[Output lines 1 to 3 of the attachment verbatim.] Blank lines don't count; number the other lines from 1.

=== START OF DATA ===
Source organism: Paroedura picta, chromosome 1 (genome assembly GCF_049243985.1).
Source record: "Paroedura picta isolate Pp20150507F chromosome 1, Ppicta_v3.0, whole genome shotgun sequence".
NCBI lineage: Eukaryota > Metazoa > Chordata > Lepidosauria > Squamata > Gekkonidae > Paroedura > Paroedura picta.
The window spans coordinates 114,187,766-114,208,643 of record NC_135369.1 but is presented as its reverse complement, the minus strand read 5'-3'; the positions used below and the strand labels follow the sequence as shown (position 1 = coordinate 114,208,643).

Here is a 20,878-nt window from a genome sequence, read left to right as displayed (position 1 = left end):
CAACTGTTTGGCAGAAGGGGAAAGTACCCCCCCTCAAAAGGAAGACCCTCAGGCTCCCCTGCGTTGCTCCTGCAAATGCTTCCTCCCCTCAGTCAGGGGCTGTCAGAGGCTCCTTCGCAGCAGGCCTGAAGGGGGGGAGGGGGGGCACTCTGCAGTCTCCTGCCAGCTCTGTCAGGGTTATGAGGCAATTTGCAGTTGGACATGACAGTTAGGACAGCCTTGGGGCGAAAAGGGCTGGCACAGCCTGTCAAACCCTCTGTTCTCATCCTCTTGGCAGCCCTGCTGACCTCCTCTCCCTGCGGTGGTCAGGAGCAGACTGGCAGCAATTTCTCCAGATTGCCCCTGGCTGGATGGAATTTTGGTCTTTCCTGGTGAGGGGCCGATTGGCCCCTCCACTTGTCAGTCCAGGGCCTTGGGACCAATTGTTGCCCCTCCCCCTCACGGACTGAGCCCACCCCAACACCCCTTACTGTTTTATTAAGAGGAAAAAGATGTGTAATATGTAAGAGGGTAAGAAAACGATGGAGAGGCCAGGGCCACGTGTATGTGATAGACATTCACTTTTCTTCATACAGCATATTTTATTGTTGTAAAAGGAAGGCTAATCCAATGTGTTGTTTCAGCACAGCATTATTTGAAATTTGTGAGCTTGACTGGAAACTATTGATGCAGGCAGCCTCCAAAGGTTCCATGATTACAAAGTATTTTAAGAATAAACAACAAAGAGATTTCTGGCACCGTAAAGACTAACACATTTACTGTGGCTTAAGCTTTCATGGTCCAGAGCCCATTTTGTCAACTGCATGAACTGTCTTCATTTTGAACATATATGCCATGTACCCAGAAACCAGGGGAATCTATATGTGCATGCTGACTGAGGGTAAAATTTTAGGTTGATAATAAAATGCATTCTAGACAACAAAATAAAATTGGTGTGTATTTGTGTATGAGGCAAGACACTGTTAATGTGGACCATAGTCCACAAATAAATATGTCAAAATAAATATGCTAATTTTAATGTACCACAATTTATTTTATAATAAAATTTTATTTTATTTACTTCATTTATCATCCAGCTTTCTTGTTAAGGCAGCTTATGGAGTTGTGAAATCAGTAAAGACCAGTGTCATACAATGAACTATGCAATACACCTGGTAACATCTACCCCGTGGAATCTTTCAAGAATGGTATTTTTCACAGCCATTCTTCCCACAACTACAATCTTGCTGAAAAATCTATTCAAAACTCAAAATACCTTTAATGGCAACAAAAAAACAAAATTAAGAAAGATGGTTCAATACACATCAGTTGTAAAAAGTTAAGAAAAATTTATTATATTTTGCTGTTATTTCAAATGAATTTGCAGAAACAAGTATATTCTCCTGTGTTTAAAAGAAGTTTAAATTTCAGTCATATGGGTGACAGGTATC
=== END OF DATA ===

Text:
Source organism: Paroedura picta, chromosome 1 (genome assembly GCF_049243985.1).
Source record: "Paroedura picta isolate Pp20150507F chromosome 1, Ppicta_v3.0, whole genome shotgun sequence".
NCBI lineage: Eukaryota > Metazoa > Chordata > Lepidosauria > Squamata > Gekkonidae > Paroedura > Paroedura picta.